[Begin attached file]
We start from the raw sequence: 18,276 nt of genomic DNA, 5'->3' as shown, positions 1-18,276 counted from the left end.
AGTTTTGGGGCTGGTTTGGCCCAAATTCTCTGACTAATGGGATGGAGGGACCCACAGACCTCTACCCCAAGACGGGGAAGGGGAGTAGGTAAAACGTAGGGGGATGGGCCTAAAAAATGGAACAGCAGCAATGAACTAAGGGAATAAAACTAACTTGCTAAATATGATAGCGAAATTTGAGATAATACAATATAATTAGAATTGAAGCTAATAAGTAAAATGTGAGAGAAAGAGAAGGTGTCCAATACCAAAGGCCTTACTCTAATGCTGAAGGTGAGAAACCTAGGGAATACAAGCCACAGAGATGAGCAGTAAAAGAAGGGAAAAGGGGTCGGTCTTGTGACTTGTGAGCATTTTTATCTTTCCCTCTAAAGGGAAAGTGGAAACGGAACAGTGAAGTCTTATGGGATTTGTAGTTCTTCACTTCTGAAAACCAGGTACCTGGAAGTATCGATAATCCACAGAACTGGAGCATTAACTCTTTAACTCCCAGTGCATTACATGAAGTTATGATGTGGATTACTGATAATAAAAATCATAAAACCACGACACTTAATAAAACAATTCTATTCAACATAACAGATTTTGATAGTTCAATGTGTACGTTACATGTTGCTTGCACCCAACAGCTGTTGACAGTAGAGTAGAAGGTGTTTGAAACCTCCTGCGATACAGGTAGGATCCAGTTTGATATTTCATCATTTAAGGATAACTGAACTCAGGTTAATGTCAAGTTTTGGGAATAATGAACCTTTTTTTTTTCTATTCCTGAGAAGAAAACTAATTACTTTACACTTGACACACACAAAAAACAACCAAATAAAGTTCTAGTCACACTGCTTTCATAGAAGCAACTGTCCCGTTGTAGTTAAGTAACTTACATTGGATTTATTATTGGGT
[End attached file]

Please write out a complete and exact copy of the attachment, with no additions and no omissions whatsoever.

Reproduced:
We start from the raw sequence: 18,276 nt of genomic DNA, 5'->3' as shown, positions 1-18,276 counted from the left end.
AGTTTTGGGGCTGGTTTGGCCCAAATTCTCTGACTAATGGGATGGAGGGACCCACAGACCTCTACCCCAAGACGGGGAAGGGGAGTAGGTAAAACGTAGGGGGATGGGCCTAAAAAATGGAACAGCAGCAATGAACTAAGGGAATAAAACTAACTTGCTAAATATGATAGCGAAATTTGAGATAATACAATATAATTAGAATTGAAGCTAATAAGTAAAATGTGAGAGAAAGAGAAGGTGTCCAATACCAAAGGCCTTACTCTAATGCTGAAGGTGAGAAACCTAGGGAATACAAGCCACAGAGATGAGCAGTAAAAGAAGGGAAAAGGGGTCGGTCTTGTGACTTGTGAGCATTTTTATCTTTCCCTCTAAAGGGAAAGTGGAAACGGAACAGTGAAGTCTTATGGGATTTGTAGTTCTTCACTTCTGAAAACCAGGTACCTGGAAGTATCGATAATCCACAGAACTGGAGCATTAACTCTTTAACTCCCAGTGCATTACATGAAGTTATGATGTGGATTACTGATAATAAAAATCATAAAACCACGACACTTAATAAAACAATTCTATTCAACATAACAGATTTTGATAGTTCAATGTGTACGTTACATGTTGCTTGCACCCAACAGCTGTTGACAGTAGAGTAGAAGGTGTTTGAAACCTCCTGCGATACAGGTAGGATCCAGTTTGATATTTCATCATTTAAGGATAACTGAACTCAGGTTAATGTCAAGTTTTGGGAATAATGAACCTTTTTTTTTTCTATTCCTGAGAAGAAAACTAATTACTTTACACTTGACACACACAAAAAACAACCAAATAAAGTTCTAGTCACACTGCTTTCATAGAAGCAACTGTCCCGTTGTAGTTAAGTAACTTACATTGGATTTATTATTGGGT